John Haggerty, Guest Blogger
Sales Tax and More
Understand Your Numbers
In business, understanding key metrics such as sales statistics month over month, cost of goods sold, and inventory turnover ratio are critical to understand when running a successful ecommerce business. Understanding your company's data and having precise reports to help interpret that data are vital in making quality decisions for the direction and future of your business. So, why is data analytics and quality reporting important when it comes to Sales and Use Tax? What information should you be interpreting when making decisions for Sales and Use tax compliance? How often should your company review the data to ensure proper Sales and Use tax compliance? Let's explore these questions in further detail and help create a process that will greatly increase the probability of staying compliant with Sales and Use Tax.
The Ruling on Sales and Use Tax
On June 21, 2018, The United States Supreme Court ruled 5-4 in South Dakota v. Wayfair that states can mandate that businesses without a physical presence in a state who have crossed certain economic thresholds need to charge in-state sales tax. In other words, as certain thresholds are crossed, the business must begin to collect and remit sales taxes on transactions in the given state. This Supreme Court ruling has changed ecommerce Sales and Use Tax forever. With this ruling, each state has been granted the right to create their own economic threshold that once crossed, will require businesses to register, collect, and remit sales tax for sales to customers in that state.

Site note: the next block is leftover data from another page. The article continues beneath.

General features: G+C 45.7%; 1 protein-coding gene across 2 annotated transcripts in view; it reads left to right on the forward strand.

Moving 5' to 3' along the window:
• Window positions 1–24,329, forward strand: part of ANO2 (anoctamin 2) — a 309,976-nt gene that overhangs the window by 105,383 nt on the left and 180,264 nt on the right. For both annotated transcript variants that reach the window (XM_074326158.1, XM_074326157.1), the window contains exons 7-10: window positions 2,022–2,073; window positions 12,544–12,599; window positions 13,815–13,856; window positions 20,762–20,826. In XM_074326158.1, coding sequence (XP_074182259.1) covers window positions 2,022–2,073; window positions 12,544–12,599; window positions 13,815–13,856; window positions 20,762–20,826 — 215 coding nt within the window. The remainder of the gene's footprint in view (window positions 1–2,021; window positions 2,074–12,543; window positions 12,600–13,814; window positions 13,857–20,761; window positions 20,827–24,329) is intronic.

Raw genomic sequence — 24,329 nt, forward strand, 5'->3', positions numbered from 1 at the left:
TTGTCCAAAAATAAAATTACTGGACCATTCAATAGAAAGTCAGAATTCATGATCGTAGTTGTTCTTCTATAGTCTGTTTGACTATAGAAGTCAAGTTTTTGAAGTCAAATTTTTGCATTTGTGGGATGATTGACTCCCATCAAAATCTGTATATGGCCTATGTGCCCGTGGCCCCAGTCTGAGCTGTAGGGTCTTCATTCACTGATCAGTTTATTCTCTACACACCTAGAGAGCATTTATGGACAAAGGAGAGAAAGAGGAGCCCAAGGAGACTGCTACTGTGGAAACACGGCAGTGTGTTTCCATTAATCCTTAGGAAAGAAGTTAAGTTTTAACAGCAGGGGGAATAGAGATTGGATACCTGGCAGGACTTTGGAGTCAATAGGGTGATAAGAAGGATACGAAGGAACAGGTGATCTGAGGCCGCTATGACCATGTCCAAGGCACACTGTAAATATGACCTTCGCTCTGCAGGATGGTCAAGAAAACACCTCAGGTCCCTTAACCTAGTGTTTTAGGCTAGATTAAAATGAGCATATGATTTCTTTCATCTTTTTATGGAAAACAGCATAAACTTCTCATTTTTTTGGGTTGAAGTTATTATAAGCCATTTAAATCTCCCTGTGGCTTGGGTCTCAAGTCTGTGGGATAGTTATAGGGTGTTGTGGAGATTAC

Examples of the Threshold Vary Greatly
California has a $500,000 threshold and no transaction count for the previous or current calendar year; and South Dakota (the most common threshold) is $100,000 and/or 200 transactions for the previous or current calendar year. As you can see, the Supreme Court has forced ecommerce business owners to know their total sales numbers as well as total transaction totals in each state to determine correct Sales and Use Tax compliance.
Creating a report similar to the example below for all 50 states is a must for all ecommerce sellers…
|State(s) - List All||Total Sales for the last 12 Months||Total Transactions for the last 12 Months||Total Wholesale/Exempt Sales Last 12 Months|
The majority of states ask that you include Gross revenue, including taxable, nontaxable, and tax-exempt sales in the totals as well as Marketplace sales such as Amazon, even though Amazon is now required to file sales tax on the behalf of the sellers. Please note: Understanding this data is also important for companies that manufacture or sell wholesale and need to collect resale certificates.
How Often Should You Review Your Compliance?
My recommendation would be, at the very least, at the end of each quarter. The reason being that some states have a look-back period of the current calendar year. Those states require that once you cross either the dollar threshold or the transaction threshold, you register immediately and begin collecting and remitting the sales tax for all future sales to customers in that particular state.
Knowing your key business metrics for decisions on future inventory levels, employee count, and marketing spending has expanded by one more reason and that is: Sales and Use Tax compliance. While there are only a few states left yet to set their dollar/transaction thresholds, there are also quite a few that are changing their thresholds and look-back periods. Staying compliant with Sales and Use Tax requires constant monitoring as the states continue to see the huge windfall of sales tax dollars from ecommerce transactions.
If your ecommerce business isn’t where you’d like it to be in terms of profitability, check out my book, Profit First for Ecommerce Sellers. It answers important questions about how to implement Profit First in an ecommerce business. Take control of your money and your business, and put Profit First to work for you!
Director of Partner Relations Sales Tax and More